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tigtog (aka Viv) is the founder of this blog. She lives in Sydney, Australia: husband, 2 kids, cat, house, garden, just enough wine-racks and (sigh) far too few bookshelves.

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5 responses to “Femmostroppo Reader, January 13 2013”

  1. tigtog
  2. Mary Bennet

    Hi

    I was puzzled but haven’t had time to look at the actual research/ decision (from alleged Canadian researchers a few months ago) behind this opinion piece

    http://www.smh.com.au/opinion/society-and-culture/pms-may-be-gone-but-women-are-in-no-mood-to-lose-anger-20130114-2cpnd.html

    but um, am extremely puzzled and wondered if there was a more nuanced view somewhere.

  3. lauredhel

    Mary Bennet: In the very first paragraph, along with the offensive description of the researchers as a “death squad”, is a blatant error that shows the author/editor/whoever has no idea what they’re talking about: PMS is not PMDD. They also haven’t given the author names, paper title, or journal of publication, making it pretty hard to find the source in the first place.

    I’m also pretty deeply suspicious of claims that only Western women “have a concept” of PMS. I suspect that that’s kinda along the lines of saying that only Western babies cry, or women in some mystical elsewhere all give birth painlessly, or no cultures anywhere else in the world contain women who experience any menopausal symptoms, etc. I suspect that it’s a weird mishmash of “noble savage” misconceptions, failing to ask the right people in the right way (or there being no “right way” to ask), higher parity and fewer menstrual cycles reducing the risk of PMS, and a powerful drive on behalf of some to tell those whinging women to STFU about their embodied experiences.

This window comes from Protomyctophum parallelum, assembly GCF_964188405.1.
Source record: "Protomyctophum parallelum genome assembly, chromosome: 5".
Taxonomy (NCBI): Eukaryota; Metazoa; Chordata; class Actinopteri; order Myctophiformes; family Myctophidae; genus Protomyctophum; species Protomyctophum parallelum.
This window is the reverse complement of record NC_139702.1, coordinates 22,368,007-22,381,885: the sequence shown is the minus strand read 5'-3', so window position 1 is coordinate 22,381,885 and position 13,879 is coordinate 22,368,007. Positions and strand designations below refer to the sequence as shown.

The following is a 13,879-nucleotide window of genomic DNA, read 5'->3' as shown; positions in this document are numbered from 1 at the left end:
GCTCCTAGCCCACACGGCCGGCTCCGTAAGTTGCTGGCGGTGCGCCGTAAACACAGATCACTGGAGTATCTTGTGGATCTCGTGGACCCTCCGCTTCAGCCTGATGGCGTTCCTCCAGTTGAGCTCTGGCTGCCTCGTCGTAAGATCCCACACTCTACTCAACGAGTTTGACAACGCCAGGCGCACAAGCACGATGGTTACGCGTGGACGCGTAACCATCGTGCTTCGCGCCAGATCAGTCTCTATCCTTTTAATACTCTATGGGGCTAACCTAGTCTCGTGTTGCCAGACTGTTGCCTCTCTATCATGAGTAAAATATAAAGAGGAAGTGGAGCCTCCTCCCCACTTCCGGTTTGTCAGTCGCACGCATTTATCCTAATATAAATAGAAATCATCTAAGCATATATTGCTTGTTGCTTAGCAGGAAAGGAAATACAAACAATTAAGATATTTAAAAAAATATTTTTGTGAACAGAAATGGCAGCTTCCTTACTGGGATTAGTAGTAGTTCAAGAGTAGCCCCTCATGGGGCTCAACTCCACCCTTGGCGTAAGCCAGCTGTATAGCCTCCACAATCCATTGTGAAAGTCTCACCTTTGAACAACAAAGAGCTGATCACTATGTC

Hang on. I think I’ve found the source. The NHS gives a fair better explanation of the paper:

    http://www.nhs.uk/news/2012/10October/Pages/pre-menstrual-syndrome-pms-pmt-a-myth.aspx

    which includes this:

    The conclusions of this review should be viewed with caution as they are dependent on the quality of the studies included. Many of these studies were very small – some had fewer than 10 participants – which means they lacked the power to detect differences in mood at different times of the menstrual cycle. Also, the researchers were unable to summarise the results in a meta-analysis because the studies varied so widely in the methods they used.

    Due to the lack of statistical rigour, this study seems more of an opinion piece than an example of significant medical research.

    Not only did some of the studies include fewer than 10 participants, but most of them only looked at one cycle for each participant, most of them were not ‘blinded’ (the participants knew exactly what was being studied)… the whole thing’s a mess.

    Here’s the abstract of original review.

  4. Mary Bennet

    Thank you.

    It did strike me as a similar slow news week conversation starter based on massive generalisation from tiny sample and as the Jared Diamond piece about comparative parenting http://www.guardian.co.uk/commentisfree/2013/jan/11/traditional-family-values-without-smacking that was reprinted in the Fairfax press last week-end.

  5. Mindy

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